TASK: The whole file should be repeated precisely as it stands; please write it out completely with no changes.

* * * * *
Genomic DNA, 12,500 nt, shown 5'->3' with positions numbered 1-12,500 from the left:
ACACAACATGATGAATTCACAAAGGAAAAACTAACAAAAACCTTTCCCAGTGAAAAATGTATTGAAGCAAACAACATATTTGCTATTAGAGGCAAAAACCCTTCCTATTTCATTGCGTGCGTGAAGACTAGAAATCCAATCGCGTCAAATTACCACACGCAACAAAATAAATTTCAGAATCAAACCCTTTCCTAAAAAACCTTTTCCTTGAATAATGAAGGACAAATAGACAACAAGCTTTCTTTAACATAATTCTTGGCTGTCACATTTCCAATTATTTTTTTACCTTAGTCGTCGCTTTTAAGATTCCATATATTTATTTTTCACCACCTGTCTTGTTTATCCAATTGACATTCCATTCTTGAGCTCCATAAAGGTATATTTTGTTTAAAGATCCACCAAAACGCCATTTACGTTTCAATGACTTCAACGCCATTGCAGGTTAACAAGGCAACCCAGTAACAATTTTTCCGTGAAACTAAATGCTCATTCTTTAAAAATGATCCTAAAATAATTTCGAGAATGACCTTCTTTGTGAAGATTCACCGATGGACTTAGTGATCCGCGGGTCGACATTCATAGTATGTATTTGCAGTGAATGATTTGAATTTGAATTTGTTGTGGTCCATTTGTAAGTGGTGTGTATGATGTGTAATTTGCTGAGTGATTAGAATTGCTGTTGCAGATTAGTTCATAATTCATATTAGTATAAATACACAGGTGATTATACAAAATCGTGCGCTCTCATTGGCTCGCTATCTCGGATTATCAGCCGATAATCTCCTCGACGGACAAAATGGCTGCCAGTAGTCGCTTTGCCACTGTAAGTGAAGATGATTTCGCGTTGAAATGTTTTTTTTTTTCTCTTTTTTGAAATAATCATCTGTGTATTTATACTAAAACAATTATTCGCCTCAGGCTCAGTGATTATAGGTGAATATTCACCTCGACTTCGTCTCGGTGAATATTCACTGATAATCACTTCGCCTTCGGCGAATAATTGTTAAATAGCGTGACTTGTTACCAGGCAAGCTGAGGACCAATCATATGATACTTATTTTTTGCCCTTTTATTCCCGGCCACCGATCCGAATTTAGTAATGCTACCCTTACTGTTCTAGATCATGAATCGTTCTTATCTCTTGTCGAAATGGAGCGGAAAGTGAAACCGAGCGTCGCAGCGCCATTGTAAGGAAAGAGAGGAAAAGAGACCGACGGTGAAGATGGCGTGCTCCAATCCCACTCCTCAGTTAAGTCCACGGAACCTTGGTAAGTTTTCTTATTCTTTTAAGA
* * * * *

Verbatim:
Genomic DNA, 12,500 nt, shown 5'->3' with positions numbered 1-12,500 from the left:
ACACAACATGATGAATTCACAAAGGAAAAACTAACAAAAACCTTTCCCAGTGAAAAATGTATTGAAGCAAACAACATATTTGCTATTAGAGGCAAAAACCCTTCCTATTTCATTGCGTGCGTGAAGACTAGAAATCCAATCGCGTCAAATTACCACACGCAACAAAATAAATTTCAGAATCAAACCCTTTCCTAAAAAACCTTTTCCTTGAATAATGAAGGACAAATAGACAACAAGCTTTCTTTAACATAATTCTTGGCTGTCACATTTCCAATTATTTTTTTACCTTAGTCGTCGCTTTTAAGATTCCATATATTTATTTTTCACCACCTGTCTTGTTTATCCAATTGACATTCCATTCTTGAGCTCCATAAAGGTATATTTTGTTTAAAGATCCACCAAAACGCCATTTACGTTTCAATGACTTCAACGCCATTGCAGGTTAACAAGGCAACCCAGTAACAATTTTTCCGTGAAACTAAATGCTCATTCTTTAAAAATGATCCTAAAATAATTTCGAGAATGACCTTCTTTGTGAAGATTCACCGATGGACTTAGTGATCCGCGGGTCGACATTCATAGTATGTATTTGCAGTGAATGATTTGAATTTGAATTTGTTGTGGTCCATTTGTAAGTGGTGTGTATGATGTGTAATTTGCTGAGTGATTAGAATTGCTGTTGCAGATTAGTTCATAATTCATATTAGTATAAATACACAGGTGATTATACAAAATCGTGCGCTCTCATTGGCTCGCTATCTCGGATTATCAGCCGATAATCTCCTCGACGGACAAAATGGCTGCCAGTAGTCGCTTTGCCACTGTAAGTGAAGATGATTTCGCGTTGAAATGTTTTTTTTTTTCTCTTTTTTGAAATAATCATCTGTGTATTTATACTAAAACAATTATTCGCCTCAGGCTCAGTGATTATAGGTGAATATTCACCTCGACTTCGTCTCGGTGAATATTCACTGATAATCACTTCGCCTTCGGCGAATAATTGTTAAATAGCGTGACTTGTTACCAGGCAAGCTGAGGACCAATCATATGATACTTATTTTTTGCCCTTTTATTCCCGGCCACCGATCCGAATTTAGTAATGCTACCCTTACTGTTCTAGATCATGAATCGTTCTTATCTCTTGTCGAAATGGAGCGGAAAGTGAAACCGAGCGTCGCAGCGCCATTGTAAGGAAAGAGAGGAAAAGAGACCGACGGTGAAGATGGCGTGCTCCAATCCCACTCCTCAGTTAAGTCCACGGAACCTTGGTAAGTTTTCTTATTCTTTTAAGA